Junior class presents gate blueprints

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Junior class presents gate blueprints

Story by Taylor Shuck, Editor

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As a part of a Baker tradition that began in 1891, most incoming freshmen officially enter campus on traditions night through their class gate. Minister to the University Ira DeSpain said this is the opening bookend of students’ time at Baker. And when they graduate, they leave through the same gate as their closing bookend.

Each class also has a name that is passed down at graduation to the incoming freshman class. The four class names – House of Hanover, Columbian Commonwealth, Senatus Romanus and King Arthur’s Court – rotate with each year’s freshman class. But the first class that was formed, House of Hanover, never received a class gate.

And so 123 years later, members of the House of Hanover are finally getting their class gate.

“I think that it’s like the missing piece of history,” junior Jacob Mogle said. “If you look, you’ll see years like 1908 on these other pieces of architecture and you’ll think, ‘what were these people doing back then?’ I think for myself and the rest of my class, it’d be nice to see our year on the stone and leave an impression and a piece of us behind.”

Since traditions night his freshman year, Mogle has wondered why his class was missing its own gate. And when he brought it up to Dean of Students Cassy Bailey, she said it’s been “on her radar” for seven years.

“Students have come to me before with the same question as (Mogle), but it just never took off,” Bailey said. “It could be because it’s too expensive, too dependent on maintenance and the budget office. But I’m just trying to make sure that everyone is staying cohesive and working together to make this happen.”

Mogle and other project volunteers have met with Jeremy Portlock, director of the physical plant, to discuss location, design and all possibilities. They are still taking suggestions on all parts in this stage, and blueprints of possible designs are on display in the Harter Union.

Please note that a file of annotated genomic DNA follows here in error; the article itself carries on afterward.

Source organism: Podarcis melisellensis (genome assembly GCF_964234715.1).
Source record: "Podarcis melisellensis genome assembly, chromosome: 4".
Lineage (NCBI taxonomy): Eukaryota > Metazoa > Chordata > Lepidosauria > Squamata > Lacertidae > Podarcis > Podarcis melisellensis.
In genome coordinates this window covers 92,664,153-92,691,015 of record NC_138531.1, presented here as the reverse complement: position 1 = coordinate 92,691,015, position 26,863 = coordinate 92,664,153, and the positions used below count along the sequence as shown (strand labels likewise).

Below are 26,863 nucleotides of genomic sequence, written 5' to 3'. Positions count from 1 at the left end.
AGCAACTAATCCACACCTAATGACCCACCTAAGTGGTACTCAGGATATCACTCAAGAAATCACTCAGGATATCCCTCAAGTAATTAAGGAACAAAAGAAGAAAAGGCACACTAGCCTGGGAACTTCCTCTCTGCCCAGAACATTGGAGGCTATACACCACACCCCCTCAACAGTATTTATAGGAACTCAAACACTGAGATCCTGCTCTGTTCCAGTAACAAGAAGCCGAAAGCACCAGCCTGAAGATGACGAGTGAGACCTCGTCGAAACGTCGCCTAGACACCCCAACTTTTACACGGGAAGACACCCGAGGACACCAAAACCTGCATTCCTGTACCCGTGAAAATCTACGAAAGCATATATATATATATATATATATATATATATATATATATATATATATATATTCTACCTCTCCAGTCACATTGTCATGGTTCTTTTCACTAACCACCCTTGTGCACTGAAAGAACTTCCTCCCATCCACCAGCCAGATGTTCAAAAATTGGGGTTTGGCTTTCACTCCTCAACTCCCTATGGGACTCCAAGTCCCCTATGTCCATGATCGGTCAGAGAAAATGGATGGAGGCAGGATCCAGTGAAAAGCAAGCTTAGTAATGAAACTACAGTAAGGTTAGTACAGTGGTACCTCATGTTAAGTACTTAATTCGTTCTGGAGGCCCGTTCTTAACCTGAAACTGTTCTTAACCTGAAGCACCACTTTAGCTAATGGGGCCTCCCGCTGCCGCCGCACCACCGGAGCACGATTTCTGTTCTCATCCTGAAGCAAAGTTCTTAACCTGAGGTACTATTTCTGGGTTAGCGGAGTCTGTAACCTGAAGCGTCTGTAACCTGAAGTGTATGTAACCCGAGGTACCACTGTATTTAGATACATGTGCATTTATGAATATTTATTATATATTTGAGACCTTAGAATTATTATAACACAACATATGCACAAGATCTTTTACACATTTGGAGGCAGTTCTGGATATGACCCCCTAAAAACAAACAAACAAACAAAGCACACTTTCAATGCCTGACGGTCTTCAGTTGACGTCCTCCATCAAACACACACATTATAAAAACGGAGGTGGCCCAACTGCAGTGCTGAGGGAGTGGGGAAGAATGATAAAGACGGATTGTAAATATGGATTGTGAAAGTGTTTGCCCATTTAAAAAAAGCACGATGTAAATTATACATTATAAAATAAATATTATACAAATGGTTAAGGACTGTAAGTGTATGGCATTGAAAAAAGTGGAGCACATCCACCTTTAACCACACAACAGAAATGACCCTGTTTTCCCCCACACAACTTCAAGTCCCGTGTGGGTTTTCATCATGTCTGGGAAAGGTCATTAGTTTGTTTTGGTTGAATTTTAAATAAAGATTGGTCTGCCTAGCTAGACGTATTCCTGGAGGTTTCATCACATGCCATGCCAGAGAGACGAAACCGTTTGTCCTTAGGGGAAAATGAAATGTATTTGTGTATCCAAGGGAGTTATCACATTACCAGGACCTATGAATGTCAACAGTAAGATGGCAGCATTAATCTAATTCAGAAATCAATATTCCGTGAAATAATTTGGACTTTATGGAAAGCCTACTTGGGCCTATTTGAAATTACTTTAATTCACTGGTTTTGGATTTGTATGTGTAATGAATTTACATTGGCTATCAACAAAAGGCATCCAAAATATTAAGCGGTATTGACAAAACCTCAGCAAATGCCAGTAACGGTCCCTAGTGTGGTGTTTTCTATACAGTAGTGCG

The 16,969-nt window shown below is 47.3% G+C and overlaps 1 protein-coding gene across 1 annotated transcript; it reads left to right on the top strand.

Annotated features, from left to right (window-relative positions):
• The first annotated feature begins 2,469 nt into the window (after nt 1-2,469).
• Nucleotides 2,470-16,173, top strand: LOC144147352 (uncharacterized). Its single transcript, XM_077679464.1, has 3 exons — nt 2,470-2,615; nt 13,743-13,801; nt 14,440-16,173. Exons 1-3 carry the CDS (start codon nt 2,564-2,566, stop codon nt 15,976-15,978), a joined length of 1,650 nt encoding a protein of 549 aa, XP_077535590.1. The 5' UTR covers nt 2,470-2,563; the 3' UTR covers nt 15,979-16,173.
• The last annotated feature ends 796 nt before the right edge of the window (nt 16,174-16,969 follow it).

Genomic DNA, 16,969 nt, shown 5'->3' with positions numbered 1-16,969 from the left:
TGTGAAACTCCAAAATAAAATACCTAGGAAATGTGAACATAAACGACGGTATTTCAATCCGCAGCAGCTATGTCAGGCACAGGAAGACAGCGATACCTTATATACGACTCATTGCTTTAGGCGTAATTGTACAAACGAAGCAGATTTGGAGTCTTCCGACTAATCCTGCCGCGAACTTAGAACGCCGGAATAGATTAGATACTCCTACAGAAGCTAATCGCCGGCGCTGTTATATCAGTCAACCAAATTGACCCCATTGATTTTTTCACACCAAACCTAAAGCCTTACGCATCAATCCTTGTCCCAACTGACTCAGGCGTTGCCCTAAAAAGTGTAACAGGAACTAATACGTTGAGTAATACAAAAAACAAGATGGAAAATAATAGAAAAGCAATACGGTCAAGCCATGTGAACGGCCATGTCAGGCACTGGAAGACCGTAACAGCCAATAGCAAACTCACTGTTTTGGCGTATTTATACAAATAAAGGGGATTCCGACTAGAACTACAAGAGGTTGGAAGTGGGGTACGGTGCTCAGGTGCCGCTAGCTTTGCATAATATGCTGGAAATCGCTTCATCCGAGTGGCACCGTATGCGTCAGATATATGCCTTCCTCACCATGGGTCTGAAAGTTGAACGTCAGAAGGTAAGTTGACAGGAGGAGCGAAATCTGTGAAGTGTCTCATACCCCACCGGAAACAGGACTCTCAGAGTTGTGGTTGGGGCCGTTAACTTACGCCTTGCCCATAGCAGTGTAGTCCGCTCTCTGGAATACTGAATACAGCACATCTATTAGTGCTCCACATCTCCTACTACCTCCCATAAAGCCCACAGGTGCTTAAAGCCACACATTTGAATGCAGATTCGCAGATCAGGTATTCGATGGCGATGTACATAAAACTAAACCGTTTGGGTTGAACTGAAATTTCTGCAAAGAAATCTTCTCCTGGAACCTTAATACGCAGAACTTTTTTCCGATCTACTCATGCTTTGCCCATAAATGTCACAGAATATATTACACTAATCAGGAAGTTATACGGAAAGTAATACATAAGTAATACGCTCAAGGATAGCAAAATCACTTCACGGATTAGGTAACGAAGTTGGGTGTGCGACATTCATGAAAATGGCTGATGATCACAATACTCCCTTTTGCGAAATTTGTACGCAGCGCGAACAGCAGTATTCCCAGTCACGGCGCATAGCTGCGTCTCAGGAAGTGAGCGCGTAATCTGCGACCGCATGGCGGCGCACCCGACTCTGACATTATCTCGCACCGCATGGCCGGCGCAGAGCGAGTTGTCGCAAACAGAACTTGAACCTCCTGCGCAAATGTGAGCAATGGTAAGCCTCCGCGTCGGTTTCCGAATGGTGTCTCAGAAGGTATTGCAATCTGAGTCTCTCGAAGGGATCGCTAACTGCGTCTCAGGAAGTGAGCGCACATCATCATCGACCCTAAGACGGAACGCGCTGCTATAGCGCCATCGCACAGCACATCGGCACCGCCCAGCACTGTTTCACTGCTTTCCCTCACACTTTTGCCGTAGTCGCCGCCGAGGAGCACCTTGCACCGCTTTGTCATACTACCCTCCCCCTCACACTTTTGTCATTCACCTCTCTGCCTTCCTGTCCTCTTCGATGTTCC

Mogle hopes that the creation of the structure comes about as a class effort.

“What I want above everything else is for this to be a class effort and that everyone in the House of Hanover feels like they get to leave a part of them here,” Mogle said.

Once the design is finished in May, fundraising will begin. Although Bailey knows raising the $10,000-$15,000 necessary for a project like this will be difficult, she believes with the right kind of effort, it will be possible.

“The responsibility of the class gate can’t just be on the students,” Bailey said. “It has to be a campus-wide effort.”

Martha Harris, assistant dean for academic affairs, graduated from Baker in 1979. As a House of Hanover member, she’s glad to see this plan go into action. Although during her years at Baker, traditions weren’t emphasized to the extent they are now, she thinks this push to complete the class gates protects Baker’s traditions.

“We were left to learn about traditions on our own time, and we’ve developed a lot of traditions since then,” Harris said. “It helps tie different generations together and gives them something in common.”

Along with Harris, Bailey hopes this push toward campus traditions will help further students’ appreciation and knowledge of BU traditions. She believes that for a campus with such a rich history, a lot more could be done with traditions.

“It speaks to the whole tradition of Baker and what makes us unique,” Bailey said. “The House of Hanover exists with or without a gate, but the structure, the walking in through the gate and then out for graduation, it’s just a part of the whole campus tradition. And this is completing that tradition.”